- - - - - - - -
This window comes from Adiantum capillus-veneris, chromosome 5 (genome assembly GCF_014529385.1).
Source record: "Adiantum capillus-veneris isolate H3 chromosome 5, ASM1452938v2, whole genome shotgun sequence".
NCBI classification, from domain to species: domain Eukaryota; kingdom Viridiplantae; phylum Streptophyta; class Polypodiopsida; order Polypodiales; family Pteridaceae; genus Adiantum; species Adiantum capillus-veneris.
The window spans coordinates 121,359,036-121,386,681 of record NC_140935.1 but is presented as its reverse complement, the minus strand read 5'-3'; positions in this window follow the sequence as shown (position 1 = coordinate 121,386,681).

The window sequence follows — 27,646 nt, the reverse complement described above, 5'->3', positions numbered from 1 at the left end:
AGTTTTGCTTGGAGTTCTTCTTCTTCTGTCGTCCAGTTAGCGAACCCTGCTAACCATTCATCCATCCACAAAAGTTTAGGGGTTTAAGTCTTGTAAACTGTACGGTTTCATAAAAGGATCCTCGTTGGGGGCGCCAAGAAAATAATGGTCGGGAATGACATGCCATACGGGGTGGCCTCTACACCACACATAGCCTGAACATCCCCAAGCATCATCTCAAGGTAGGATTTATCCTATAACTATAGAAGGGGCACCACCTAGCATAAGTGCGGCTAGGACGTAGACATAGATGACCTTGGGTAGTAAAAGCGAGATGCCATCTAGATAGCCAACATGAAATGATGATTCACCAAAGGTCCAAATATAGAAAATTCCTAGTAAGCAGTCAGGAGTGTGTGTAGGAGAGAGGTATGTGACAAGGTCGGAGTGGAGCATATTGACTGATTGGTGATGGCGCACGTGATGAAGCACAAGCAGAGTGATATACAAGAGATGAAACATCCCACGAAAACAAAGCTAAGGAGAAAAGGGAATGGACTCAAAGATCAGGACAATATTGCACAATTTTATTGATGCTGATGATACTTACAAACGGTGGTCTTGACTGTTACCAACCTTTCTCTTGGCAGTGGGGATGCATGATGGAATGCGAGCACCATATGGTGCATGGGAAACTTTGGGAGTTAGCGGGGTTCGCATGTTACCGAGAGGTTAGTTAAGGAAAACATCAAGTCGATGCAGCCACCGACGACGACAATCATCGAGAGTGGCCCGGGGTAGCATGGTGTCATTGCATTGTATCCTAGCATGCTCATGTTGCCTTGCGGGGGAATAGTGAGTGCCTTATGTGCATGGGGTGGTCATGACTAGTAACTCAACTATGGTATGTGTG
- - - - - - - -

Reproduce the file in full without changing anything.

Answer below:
This window comes from Adiantum capillus-veneris, chromosome 5 (genome assembly GCF_014529385.1).
Source record: "Adiantum capillus-veneris isolate H3 chromosome 5, ASM1452938v2, whole genome shotgun sequence".
NCBI classification, from domain to species: domain Eukaryota; kingdom Viridiplantae; phylum Streptophyta; class Polypodiopsida; order Polypodiales; family Pteridaceae; genus Adiantum; species Adiantum capillus-veneris.
The window spans coordinates 121,359,036-121,386,681 of record NC_140935.1 but is presented as its reverse complement, the minus strand read 5'-3'; positions in this window follow the sequence as shown (position 1 = coordinate 121,386,681).

The window sequence follows — 27,646 nt, the reverse complement described above, 5'->3', positions numbered from 1 at the left end:
AGTTTTGCTTGGAGTTCTTCTTCTTCTGTCGTCCAGTTAGCGAACCCTGCTAACCATTCATCCATCCACAAAAGTTTAGGGGTTTAAGTCTTGTAAACTGTACGGTTTCATAAAAGGATCCTCGTTGGGGGCGCCAAGAAAATAATGGTCGGGAATGACATGCCATACGGGGTGGCCTCTACACCACACATAGCCTGAACATCCCCAAGCATCATCTCAAGGTAGGATTTATCCTATAACTATAGAAGGGGCACCACCTAGCATAAGTGCGGCTAGGACGTAGACATAGATGACCTTGGGTAGTAAAAGCGAGATGCCATCTAGATAGCCAACATGAAATGATGATTCACCAAAGGTCCAAATATAGAAAATTCCTAGTAAGCAGTCAGGAGTGTGTGTAGGAGAGAGGTATGTGACAAGGTCGGAGTGGAGCATATTGACTGATTGGTGATGGCGCACGTGATGAAGCACAAGCAGAGTGATATACAAGAGATGAAACATCCCACGAAAACAAAGCTAAGGAGAAAAGGGAATGGACTCAAAGATCAGGACAATATTGCACAATTTTATTGATGCTGATGATACTTACAAACGGTGGTCTTGACTGTTACCAACCTTTCTCTTGGCAGTGGGGATGCATGATGGAATGCGAGCACCATATGGTGCATGGGAAACTTTGGGAGTTAGCGGGGTTCGCATGTTACCGAGAGGTTAGTTAAGGAAAACATCAAGTCGATGCAGCCACCGACGACGACAATCATCGAGAGTGGCCCGGGGTAGCATGGTGTCATTGCATTGTATCCTAGCATGCTCATGTTGCCTTGCGGGGGAATAGTGAGTGCCTTATGTGCATGGGGTGGTCATGACTAGTAACTCAACTATGGTATGTGTG